Crawling and carrying it over ducts and then dragging it through the dirt, I came to the missing air vent in the brick foundation where it likely came under the house. But it wouldn’t go through. It was stuck. And I kept jolting backwards, every time it would slip and its extinct claws would brush up against me. I knew they were defunct, but I was still scared of the diseases that were probably alive on the dearly departed.
My wife brought me a trash bag. Even though I had been mad at her for buying the scent-infused, stretchy ones, I now praised her for the bourgeois choice that masked the malodor. Finally, I pushed it through the opening and then made my way through the network, back to daylight.
The end of the story was that I put the cat corpse in the trash can and, after getting detailed instructions to do so, moved the smelly can away from the house. But that isn’t the complete end of the story.
As my mind had done, while I was under the house, it kept going, after I came up to fresh air. In the past month I had officiated three funerals, not including this animal one, in which I prayed the whole time. My relationship to death seems to be changing.
Even though I was repulsed by the decaying cat, it wasn’t the dead meat I was repulsed by. It was my own mortality. The bacteria, feasting on the carbon-based life form, was only doing what God created it to do. I was experiencing the product of the life cycle — ashes to ashes, dust to dust. The earth was reclaiming the life that it birthed forth, probably fourteen years ago, by the looks of the aged cat.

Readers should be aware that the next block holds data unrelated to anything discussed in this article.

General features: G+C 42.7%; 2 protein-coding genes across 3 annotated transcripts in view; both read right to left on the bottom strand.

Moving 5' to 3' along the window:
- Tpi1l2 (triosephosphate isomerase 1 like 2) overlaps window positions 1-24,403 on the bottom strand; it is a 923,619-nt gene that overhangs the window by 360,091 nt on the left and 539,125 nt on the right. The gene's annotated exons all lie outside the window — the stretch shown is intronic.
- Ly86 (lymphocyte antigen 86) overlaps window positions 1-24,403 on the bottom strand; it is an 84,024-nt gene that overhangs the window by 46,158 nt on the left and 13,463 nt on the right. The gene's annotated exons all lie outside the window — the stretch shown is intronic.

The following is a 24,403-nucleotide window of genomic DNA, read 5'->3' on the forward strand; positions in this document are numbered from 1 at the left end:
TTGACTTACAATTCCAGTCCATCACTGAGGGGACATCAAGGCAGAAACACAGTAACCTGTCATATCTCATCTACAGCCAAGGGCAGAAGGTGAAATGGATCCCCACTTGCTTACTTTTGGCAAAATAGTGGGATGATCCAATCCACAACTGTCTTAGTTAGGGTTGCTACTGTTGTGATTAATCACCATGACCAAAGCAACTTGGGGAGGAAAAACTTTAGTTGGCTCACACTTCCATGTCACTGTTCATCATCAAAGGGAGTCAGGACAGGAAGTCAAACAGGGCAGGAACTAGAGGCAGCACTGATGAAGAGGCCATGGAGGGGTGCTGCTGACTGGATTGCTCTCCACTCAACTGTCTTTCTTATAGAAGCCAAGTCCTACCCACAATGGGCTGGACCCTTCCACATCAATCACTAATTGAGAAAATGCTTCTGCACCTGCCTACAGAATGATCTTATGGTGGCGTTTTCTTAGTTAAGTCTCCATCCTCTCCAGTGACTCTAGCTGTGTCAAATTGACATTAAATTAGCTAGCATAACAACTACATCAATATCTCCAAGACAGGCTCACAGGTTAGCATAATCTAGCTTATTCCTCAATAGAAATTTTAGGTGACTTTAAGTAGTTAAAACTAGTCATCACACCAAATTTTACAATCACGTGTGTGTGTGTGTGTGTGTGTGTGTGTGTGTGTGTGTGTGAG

When we realize that we are going to die, it changes the way we live. When I came inside and saw my own cat, alive and curmudgeonly as ever, I appreciated her sarcasm. When I saw my bounding children, I hugged them extra tight.
In this present moment, we live in the tension between birth and death. We live in a culture that tries so hard to “get out of life alive,” as a teacher told us once. But we will all die one day. There is great fear in that unknown, but we can also be freed to live our lives in great passion.
The world around me is dying, in so many respects. The respect of our Two Party System of government is dead. Civility is dying. Social connection is corrupted. The Church I serve is crumbling. And yet, this is not the end. Death gives way to life. In the Church, we believe, death is the precedent of resurrection.
So my words of encouragement to you are these:
If you see death around you, it is OK to be repulsed by it. But don’t run from the reality. Allow yourself to grieve for what has died. But then, look for the places where new life will emerge. As Jesus said, “unless a grain of wheat dies, it cannot bear any fruit. But if it dies, it may yet bear much fruit.”
This is my prayer. To all who mourn the sight and pain of death, may God bring joy — that in sorrow they may find hope, in pain, healing, and in death, resurrection. Amen.